On-Site Haiti: Bright, Colorful Signs of Progress in the Slums Above Pétionville

First impressions upon arriving in Port-au-Prince, Haiti’s sprawling capital city, will likely surprise most typical travelers.

Generations of political instability combined with the tragic scenes from the January 2010 earthquake and the mainstream media’s predisposition toward focusing almost exclusively on the negatives that have come to define the poorest country in our part of the world (never mind that Haiti barely breaks the top 30 in such a ranking when considered on a global basis) have left most of us with a decidedly negative perception of what it must be like there.

So, what’s the reality?

Well, I think if you were visiting on business (as I was) or pleasure (yes, I did run into a few tourists), you might find the situation a bit brighter than popular perception.

That’s not to say that everything’s rosy, of course. If anything, everything in Haiti is extreme. The bad things are extremely bad, but there are also a lot of great things that are extremely great on a level comparable or better than just about anywhere else you might roam in the region.

In my view, the challenge for Haiti (Port-au-Prince in particular) is developing a viable middle ground – a nice level of “good” that makes the destination more welcoming and palatable in a general sense for the general traveler.

That’s why I really like the Jalousie in Colors program.

Jalousie is a slum; an endlessly rambling expanse of cinderblock homes and hovels carved into the hills above Pétionville, an upscale suburb of Port-au-Prince that in its style and modernity is the antithesis of the capital just a few minutes drive away.

Endlessly Rambling Jalousie Slum, Port-au-Prince | SBPR
Endlessly Rambling Jalousie Near Sunset | SBPR

For years, Jalousie’s stark and dreary facade has stood in stark contrast to its burgeoning neighbor below. Then, in March of this year, a new program launched by the Haitian government began adding a vibrant splash of color to Jalousie.

The impact of the change is readily apparent when you see the line separating homes already painted with those next up on the list…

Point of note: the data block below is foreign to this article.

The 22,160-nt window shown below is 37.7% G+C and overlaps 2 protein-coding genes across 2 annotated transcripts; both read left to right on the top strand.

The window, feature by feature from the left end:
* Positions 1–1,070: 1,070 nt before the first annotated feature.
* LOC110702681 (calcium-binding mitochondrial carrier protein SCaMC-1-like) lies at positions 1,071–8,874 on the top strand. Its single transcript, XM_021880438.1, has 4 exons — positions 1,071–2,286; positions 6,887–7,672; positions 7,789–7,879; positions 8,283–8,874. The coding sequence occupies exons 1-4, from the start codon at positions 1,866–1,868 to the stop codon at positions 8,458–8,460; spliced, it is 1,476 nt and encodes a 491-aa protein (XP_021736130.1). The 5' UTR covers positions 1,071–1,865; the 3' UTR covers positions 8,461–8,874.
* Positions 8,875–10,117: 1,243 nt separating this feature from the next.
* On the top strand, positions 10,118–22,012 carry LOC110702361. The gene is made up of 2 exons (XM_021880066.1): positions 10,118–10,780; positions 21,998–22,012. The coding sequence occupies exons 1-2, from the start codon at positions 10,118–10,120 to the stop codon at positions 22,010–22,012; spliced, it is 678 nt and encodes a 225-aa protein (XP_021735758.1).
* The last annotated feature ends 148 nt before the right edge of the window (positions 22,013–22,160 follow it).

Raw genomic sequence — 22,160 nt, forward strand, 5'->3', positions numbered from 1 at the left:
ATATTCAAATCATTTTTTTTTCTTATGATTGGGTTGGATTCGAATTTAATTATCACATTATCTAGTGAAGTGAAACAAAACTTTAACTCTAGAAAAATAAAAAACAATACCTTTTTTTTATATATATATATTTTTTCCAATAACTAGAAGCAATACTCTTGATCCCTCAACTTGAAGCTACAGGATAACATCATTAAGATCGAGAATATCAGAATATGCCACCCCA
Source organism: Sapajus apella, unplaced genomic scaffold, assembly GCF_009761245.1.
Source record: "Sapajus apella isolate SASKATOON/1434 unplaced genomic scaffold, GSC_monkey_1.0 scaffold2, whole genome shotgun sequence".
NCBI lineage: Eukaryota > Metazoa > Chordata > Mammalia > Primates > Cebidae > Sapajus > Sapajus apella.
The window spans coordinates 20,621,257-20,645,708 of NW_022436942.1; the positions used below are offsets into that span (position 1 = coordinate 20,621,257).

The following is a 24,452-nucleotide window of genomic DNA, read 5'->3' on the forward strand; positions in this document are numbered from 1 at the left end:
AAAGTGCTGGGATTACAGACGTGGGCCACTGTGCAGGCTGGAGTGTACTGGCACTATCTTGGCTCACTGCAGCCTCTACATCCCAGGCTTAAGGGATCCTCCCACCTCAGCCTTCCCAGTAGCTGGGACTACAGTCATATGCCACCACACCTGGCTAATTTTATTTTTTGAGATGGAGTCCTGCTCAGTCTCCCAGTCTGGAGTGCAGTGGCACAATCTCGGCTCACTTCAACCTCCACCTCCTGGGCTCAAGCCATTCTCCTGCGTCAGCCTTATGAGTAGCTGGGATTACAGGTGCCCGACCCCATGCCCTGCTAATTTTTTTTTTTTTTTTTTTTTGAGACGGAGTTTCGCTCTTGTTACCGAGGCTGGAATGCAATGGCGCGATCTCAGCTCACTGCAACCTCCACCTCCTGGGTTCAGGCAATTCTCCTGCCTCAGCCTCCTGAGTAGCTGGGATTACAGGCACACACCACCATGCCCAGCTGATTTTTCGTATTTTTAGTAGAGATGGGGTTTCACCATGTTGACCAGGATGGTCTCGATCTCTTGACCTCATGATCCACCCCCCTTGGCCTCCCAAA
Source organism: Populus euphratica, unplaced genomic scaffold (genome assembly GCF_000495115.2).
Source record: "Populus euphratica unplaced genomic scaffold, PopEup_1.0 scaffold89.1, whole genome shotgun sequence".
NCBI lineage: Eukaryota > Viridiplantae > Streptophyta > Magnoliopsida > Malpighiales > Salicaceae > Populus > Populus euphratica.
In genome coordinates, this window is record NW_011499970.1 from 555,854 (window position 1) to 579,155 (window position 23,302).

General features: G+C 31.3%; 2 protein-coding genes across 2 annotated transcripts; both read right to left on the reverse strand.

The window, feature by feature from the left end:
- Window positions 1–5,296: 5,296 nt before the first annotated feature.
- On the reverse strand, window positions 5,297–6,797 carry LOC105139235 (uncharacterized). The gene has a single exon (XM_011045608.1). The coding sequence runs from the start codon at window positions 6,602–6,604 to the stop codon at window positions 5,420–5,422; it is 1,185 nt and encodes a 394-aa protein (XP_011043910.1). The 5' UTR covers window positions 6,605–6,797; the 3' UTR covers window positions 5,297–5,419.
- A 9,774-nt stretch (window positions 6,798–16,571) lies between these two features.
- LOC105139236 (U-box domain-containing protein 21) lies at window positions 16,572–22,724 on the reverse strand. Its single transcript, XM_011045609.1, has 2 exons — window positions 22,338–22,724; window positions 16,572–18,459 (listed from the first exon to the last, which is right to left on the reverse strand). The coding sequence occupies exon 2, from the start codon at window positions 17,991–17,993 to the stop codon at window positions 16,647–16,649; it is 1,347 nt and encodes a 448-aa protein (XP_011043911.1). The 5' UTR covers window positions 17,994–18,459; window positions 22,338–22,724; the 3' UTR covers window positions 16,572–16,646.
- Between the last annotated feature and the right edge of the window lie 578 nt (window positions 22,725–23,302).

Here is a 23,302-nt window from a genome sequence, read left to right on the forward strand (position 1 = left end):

Jalousie Slum, June 20, 2013 | SBPR
Jalousie Slum, June 20, 2013 | SBPR

The program, dubbed Beauty Versus Poverty: Jalousie in Colors, draws inspiration from the “Cities in the Skies” painting created by the celebrated late Haitian artist, Préfète Duffaut, who died last year. Jalousie in Colors is being implemented at a cost of US$1.4 million, though not all the cash is going toward paint and paint supplies…

By prettying up the neighborhood, the government hopes to attract people still living in displacement tent camps set up in the aftermath of the 2010 earthquake to Jalousie. They’re even going so far as to pay subsidies equal to a year’s worth of rent to residents agreeing to leave the tents for a colorful new home in the hills.

Might sound like a pretty good deal to you and me, but the program does have some fairly staunch critics who point to the fact that the Jalousie neighborhood, despite its facelift, is still without basic water, sewage and electric utilities.

They have a point, but to me the program still shows progress – bright, shiny progress, bursting with the type of vibrant color that speaks of hope and a better tomorrow. Like a lot of the good things happening in Haiti right now, it’s a start, which to me is a very good thing.

Last updated by Steve Bennett on .

Related Posts

Côte des Arcadins Sunset, Haiti | SBPR

Haiti – Côte des Arcadins Sunset

Even with all of its troubles – its natural disasters, tumultuous politics, etc. – Haiti remains blessed with awe-inspiring natural beauty.
Southern Haiti Adventure: Leaping into Bassin Bleu

Southern Haiti Adventure: Leaping into Bassin Bleu

The series of natural pools and waterfalls that comprise Bassin Bleu make for an incomparable southern Haiti adventure.
Fishing boat at rest in Jacmel, Haiti | SBPR

Fishing Boat at Rest in Jacmel, Haiti

Out at sea, plying their trade, they amaze ⎯ old fishing boats like this one in Haiti forever battling time and tides to deliver the catch of the day.
Send this to a friend